With Kashmir now entering the fifth month of its communications blackout under an Indian military-imposed curfew and lockdown, Kashmiris are now also having their accounts with WhatsApp removed due to account inactivity.
“WhatsApp is used by some 400 million Indians, making the country the app’s largest market in the world,” observed Buzzfeed News. “WhatsApp groups dominate online conversations in India, and most Indians with access to a smartphone participate in at least a few. So when Kashmiri people began disappearing en masse from groups, a lot of people noticed.”
At the same time Kashmiri voices are being scrubbed from social media platforms as a result of repressive Indian Government actions, so too are accounts belonging to Palestinians because of actions taken by both the Israeli Government and the Palestinian Authority, with a new report showing that more than 100 Facebook accounts belonging to Palestinian journalists and activists were banned from sharing information and updates during the Israeli military attacks on Gaza last month.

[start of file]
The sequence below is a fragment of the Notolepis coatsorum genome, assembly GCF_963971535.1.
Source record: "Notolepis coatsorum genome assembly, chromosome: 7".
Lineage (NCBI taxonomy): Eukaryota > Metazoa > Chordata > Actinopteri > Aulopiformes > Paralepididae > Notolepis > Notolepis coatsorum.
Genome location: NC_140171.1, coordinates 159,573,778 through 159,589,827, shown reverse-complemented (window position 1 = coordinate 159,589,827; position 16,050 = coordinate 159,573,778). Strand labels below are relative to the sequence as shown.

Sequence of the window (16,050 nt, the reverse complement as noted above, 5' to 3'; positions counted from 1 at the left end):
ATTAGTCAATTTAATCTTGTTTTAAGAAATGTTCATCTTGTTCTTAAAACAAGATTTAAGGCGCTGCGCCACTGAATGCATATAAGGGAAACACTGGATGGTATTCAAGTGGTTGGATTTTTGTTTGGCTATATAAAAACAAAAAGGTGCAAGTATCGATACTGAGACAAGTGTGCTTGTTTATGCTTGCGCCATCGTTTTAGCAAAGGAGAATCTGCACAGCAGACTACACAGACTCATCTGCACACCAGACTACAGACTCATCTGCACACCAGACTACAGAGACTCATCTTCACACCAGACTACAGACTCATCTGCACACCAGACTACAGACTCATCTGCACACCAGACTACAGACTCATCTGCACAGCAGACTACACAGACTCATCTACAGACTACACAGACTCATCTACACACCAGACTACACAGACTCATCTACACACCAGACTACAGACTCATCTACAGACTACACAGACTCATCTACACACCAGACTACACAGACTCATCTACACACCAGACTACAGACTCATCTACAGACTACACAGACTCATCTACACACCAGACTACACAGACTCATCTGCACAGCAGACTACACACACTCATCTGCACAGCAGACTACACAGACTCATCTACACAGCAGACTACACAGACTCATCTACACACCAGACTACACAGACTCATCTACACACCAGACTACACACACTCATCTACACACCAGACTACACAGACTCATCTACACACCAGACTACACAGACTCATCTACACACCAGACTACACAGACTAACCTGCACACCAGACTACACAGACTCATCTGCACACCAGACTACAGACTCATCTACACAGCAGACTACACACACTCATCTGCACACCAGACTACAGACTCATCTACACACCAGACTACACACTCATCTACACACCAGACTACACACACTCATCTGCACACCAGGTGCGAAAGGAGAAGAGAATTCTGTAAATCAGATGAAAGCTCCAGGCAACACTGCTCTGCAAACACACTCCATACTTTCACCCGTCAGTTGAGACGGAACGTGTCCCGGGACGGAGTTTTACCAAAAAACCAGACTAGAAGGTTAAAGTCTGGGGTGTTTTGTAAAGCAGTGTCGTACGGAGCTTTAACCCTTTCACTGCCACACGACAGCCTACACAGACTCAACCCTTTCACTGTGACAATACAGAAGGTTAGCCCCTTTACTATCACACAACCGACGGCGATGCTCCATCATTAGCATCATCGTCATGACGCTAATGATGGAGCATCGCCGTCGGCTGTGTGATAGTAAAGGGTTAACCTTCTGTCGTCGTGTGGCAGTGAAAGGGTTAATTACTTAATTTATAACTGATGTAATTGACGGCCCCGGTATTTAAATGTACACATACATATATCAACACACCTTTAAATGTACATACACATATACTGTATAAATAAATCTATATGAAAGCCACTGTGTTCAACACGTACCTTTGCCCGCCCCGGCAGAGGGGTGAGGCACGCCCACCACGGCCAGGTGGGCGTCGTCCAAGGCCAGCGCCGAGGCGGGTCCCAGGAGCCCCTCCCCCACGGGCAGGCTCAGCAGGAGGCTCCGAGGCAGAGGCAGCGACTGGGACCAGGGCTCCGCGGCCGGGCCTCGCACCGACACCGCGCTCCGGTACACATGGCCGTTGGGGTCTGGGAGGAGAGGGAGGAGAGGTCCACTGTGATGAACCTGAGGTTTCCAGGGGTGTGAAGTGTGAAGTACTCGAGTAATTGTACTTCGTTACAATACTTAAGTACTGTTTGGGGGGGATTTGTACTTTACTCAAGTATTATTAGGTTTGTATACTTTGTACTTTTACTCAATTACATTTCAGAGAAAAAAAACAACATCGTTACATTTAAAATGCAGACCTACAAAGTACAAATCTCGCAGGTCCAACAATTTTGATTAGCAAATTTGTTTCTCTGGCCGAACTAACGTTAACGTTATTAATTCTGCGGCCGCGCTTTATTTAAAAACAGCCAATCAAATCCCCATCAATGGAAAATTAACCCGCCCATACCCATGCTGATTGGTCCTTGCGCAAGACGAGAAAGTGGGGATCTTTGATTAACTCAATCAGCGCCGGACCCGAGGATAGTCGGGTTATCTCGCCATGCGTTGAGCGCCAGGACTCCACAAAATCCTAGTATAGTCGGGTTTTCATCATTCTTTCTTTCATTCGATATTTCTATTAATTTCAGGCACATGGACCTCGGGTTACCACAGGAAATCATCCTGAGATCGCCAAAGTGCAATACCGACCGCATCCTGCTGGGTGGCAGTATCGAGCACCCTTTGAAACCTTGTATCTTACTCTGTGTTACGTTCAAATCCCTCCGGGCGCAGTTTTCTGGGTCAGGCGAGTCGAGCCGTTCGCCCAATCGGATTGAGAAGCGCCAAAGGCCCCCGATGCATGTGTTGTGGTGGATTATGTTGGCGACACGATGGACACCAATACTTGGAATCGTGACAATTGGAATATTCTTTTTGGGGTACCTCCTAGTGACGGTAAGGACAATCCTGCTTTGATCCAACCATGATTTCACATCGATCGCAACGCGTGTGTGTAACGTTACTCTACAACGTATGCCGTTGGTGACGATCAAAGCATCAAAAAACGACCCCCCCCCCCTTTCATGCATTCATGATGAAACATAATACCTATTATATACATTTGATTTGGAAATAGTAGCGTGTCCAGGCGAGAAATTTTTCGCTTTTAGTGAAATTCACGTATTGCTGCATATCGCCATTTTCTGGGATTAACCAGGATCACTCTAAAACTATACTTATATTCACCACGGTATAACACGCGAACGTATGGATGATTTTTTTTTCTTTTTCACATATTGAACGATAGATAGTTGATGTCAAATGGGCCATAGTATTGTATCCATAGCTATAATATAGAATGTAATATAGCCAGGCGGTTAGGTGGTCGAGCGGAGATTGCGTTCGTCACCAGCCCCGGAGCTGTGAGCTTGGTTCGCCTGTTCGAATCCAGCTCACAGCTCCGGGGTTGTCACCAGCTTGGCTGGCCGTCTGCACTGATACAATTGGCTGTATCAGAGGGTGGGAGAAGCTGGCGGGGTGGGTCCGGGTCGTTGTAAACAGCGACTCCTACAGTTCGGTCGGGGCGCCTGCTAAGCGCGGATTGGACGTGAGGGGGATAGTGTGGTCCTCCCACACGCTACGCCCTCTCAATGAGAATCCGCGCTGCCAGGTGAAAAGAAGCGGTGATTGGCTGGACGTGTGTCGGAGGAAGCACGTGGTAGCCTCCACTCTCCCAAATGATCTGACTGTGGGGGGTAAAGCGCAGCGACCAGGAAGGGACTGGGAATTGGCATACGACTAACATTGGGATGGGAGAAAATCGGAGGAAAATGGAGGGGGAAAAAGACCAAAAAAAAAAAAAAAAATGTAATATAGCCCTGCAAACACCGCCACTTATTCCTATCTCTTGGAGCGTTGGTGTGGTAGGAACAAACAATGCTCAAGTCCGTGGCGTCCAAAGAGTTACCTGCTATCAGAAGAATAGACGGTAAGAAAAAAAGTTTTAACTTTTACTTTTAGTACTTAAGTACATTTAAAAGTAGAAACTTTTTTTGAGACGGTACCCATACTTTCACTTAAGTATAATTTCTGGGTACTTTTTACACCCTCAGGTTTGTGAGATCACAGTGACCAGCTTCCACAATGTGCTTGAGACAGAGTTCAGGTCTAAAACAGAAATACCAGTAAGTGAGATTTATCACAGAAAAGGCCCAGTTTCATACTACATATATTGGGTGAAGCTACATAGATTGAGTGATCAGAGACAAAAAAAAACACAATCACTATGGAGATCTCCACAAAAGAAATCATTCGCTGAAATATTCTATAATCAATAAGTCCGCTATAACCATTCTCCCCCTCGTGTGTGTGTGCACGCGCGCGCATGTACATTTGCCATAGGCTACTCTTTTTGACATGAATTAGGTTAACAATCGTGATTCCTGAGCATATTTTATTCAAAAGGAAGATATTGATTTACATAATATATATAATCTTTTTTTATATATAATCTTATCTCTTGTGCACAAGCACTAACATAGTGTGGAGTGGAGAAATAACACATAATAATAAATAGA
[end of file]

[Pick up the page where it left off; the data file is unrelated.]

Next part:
With Facebook deeming vague or even commonly used Arabic terms or slogans to be “incitement to violence” – while at the same time ignoring Israeli accounts that openly call for “death to Arabs” – the social media platform has revealed a “political bias in favour of elevating the Israeli narrative while suppressing the Palestinian one,” observed +972 Magazine.
Marwa Fatafta, a Palestinian writer and policy analyst at Al-Shabaka: The Palestinian Policy Network, claims that Facebook “cannot use ignorance as an excuse” and that “economic and political incentives” explain why social media companies comply with Israeli Government requests.
The profit motive is precisely what drives US-based social media platforms to favour the Indian Government over the Kashmiri people, and the state of Israel over the Palestinians. The idea that Twitter and Facebook are impartial platforms built on fairness and equality for all is patently absurd, given both are for-profit corporations which take corporate decisions driven almost entirely by the quest for ever-higher revenues while, at the same time, syncing themselves with US foreign policy objectives and priorities.
Ultimately, it’s impossible to argue that social media platforms are not complicit in preventing Kashmiri and Palestinian fears, anxiety and anguish from reaching a global audience – which is exactly how India and Israel want it.